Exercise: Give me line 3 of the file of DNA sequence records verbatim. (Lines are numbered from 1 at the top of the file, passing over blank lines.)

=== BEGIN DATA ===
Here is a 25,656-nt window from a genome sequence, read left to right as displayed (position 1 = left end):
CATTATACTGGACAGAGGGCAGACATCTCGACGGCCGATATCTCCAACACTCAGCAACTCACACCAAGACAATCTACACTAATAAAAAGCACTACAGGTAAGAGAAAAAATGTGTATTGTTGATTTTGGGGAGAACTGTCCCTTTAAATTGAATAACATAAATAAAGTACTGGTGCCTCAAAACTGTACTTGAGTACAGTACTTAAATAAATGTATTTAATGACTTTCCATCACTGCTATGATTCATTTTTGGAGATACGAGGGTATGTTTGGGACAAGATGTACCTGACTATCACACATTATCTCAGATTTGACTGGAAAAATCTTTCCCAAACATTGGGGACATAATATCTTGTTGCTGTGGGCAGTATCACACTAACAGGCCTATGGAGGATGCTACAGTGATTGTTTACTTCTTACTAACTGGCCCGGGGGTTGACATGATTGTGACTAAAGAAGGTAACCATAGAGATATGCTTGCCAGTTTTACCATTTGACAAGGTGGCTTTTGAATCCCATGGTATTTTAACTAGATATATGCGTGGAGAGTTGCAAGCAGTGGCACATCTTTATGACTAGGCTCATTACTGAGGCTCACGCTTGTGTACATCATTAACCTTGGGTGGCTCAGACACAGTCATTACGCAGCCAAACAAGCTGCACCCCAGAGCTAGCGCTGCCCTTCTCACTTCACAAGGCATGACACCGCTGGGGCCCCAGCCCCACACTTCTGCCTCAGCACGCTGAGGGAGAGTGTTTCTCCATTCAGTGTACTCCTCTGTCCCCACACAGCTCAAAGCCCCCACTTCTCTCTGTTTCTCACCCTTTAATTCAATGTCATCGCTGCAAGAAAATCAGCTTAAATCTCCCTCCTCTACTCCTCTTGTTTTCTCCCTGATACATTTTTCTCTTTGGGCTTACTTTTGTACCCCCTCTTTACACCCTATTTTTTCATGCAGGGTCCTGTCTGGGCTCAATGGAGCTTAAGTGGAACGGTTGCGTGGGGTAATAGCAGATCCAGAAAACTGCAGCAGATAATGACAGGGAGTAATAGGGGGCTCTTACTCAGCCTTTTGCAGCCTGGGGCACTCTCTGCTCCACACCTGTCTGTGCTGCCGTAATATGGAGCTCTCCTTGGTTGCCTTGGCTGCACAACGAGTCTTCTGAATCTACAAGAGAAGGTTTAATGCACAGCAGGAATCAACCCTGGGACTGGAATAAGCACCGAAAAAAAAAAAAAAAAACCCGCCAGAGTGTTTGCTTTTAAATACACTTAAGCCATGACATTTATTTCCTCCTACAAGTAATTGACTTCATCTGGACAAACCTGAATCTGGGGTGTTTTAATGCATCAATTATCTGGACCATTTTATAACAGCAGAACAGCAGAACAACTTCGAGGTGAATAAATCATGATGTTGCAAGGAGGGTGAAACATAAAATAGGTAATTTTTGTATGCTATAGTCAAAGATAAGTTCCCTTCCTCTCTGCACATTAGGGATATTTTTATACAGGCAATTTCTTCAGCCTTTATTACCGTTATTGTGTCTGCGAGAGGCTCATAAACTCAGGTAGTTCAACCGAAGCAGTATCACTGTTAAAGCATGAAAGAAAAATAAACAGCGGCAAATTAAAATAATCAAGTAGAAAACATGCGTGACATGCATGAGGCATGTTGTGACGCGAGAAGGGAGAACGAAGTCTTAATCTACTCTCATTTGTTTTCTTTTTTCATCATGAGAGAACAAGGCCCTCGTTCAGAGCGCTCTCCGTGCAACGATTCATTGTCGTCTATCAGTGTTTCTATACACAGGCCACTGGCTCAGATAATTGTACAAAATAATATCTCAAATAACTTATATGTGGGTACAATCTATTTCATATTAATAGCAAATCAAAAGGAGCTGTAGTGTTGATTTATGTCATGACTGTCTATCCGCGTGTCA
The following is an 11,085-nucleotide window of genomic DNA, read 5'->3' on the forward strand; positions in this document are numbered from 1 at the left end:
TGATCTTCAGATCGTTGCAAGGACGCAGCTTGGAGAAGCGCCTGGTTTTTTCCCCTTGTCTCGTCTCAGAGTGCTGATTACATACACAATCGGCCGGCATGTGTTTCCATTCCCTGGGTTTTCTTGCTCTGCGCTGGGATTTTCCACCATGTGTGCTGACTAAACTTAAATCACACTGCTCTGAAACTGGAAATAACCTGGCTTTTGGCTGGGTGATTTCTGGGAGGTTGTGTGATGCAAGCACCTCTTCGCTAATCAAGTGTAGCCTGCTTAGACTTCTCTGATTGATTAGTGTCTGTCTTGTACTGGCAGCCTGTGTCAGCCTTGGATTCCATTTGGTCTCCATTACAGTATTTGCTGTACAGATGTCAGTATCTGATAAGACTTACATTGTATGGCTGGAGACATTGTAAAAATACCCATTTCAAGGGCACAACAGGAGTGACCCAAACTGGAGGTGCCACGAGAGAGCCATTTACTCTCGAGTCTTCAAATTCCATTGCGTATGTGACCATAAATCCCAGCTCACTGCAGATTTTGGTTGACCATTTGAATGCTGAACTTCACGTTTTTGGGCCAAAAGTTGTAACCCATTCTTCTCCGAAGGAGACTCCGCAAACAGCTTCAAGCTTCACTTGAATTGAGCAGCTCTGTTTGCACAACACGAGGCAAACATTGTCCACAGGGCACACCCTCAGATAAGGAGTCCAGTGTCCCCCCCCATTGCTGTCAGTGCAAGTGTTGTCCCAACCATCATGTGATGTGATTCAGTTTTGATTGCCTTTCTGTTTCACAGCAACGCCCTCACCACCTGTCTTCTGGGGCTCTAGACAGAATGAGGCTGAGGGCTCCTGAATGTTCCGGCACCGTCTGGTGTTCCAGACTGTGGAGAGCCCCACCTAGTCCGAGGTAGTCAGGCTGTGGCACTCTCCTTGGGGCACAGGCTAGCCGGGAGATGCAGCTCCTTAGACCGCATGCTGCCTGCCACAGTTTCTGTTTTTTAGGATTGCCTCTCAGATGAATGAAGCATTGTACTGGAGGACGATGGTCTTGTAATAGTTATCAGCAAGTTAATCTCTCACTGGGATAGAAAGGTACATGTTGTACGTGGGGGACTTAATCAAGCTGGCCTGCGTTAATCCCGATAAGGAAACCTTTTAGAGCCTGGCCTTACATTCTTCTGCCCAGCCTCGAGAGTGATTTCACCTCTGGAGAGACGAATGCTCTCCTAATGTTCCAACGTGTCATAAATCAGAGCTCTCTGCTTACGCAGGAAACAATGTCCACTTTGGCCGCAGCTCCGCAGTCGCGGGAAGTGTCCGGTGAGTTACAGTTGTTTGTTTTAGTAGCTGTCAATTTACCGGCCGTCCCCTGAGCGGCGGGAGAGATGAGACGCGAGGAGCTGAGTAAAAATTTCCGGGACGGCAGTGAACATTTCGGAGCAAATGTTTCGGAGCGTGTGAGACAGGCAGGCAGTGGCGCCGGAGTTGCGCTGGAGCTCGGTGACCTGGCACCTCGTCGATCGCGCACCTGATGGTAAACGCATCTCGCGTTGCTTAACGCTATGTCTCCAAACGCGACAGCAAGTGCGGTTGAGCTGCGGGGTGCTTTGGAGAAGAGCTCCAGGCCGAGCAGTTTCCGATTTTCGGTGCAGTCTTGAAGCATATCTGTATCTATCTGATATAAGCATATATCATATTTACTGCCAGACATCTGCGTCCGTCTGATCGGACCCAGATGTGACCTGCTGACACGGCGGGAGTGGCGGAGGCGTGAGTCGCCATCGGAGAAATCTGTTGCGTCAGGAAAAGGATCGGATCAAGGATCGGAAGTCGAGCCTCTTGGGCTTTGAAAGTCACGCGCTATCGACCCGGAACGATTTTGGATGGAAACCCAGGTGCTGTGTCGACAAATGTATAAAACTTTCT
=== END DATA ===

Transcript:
The following is an 11,085-nucleotide window of genomic DNA, read 5'->3' on the forward strand; positions in this document are numbered from 1 at the left end: